Model sparsity and brain pattern interpretation of classification models in neuroimaging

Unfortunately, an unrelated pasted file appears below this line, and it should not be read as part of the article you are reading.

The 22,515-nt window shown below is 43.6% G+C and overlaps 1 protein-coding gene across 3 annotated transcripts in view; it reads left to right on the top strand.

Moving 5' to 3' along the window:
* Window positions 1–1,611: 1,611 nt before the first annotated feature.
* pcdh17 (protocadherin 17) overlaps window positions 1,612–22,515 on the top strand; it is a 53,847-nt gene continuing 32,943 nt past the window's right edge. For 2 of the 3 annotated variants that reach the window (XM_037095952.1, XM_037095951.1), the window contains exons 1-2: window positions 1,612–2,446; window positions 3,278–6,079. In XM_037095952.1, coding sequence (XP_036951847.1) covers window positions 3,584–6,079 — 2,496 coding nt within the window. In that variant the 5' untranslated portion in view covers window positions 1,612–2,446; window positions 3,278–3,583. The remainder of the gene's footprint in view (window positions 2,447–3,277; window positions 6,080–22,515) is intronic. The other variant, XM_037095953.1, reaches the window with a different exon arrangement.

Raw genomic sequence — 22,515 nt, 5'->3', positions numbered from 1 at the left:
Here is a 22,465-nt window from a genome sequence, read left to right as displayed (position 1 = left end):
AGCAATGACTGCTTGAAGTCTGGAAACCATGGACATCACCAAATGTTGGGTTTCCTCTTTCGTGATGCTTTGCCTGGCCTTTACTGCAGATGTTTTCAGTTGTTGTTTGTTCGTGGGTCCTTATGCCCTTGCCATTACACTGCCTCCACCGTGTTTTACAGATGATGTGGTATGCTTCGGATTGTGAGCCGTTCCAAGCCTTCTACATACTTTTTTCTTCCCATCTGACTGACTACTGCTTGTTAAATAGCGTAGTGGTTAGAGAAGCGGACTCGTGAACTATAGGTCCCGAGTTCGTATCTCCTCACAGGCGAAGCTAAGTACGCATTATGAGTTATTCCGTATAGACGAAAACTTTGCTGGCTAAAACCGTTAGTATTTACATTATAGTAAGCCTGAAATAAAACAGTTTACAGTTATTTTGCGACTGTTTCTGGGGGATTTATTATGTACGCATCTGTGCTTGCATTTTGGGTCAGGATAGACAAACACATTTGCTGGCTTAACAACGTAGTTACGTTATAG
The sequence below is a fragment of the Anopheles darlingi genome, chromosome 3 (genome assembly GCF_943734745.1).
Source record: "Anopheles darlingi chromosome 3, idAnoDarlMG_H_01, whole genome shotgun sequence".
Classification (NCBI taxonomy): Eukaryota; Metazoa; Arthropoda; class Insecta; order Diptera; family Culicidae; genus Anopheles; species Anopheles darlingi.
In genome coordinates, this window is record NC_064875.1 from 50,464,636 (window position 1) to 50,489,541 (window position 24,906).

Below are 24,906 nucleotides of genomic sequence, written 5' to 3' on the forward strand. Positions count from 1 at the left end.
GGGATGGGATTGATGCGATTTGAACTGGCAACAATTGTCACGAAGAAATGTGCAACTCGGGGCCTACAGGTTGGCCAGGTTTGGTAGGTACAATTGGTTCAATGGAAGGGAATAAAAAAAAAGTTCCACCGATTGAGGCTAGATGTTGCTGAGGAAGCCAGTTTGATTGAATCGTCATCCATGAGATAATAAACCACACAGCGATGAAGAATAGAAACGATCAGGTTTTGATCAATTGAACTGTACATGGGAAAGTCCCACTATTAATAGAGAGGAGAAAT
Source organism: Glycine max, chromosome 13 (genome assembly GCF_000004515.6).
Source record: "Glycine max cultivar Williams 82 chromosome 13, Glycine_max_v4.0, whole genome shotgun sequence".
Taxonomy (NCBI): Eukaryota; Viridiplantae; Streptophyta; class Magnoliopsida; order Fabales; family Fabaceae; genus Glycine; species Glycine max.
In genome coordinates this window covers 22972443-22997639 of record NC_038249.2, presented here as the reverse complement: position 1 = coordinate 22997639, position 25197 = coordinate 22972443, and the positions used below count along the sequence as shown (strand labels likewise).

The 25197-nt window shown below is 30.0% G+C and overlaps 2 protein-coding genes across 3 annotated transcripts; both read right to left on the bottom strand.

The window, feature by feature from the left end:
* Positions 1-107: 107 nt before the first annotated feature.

Interest is increasing in applying discriminative multivariate analysis techniques to the analysis of functional neuroimaging data. Model interpretation is of great importance in the neuroimaging context, and is conventionally based on a 'brain map' derived from the classification model. In this study we focus on the relative influence of model regularization parameter choices on both the model generalization, the reliability of the spatial patterns extracted from the classification model, and the ability of the resulting model to identify relevant brain networks defining the underlying neural encoding of the experiment. For a support vector machine, logistic regression and Fisher's discriminant analysis we demonstrate that selection of model regularization parameters has a strong but consistent impact on the generalizability and both the reproducibility and interpretable sparsity of the models for both @?"2 and @?"1 regularization. Importantly, we illustrate a trade-off between model spatial reproducibility and prediction accuracy. We show that known parts of brain networks can be overlooked in pursuing maximization of classification accuracy alone with either @?"2 and/or @?"1 regularization. This supports the view that the quality of spatial patterns extracted from models cannot be assessed purely by focusing on prediction accuracy. Our results instead suggest that model regularization parameters must be carefully selected, so that the model and its visualization enhance our ability to interpret the brain.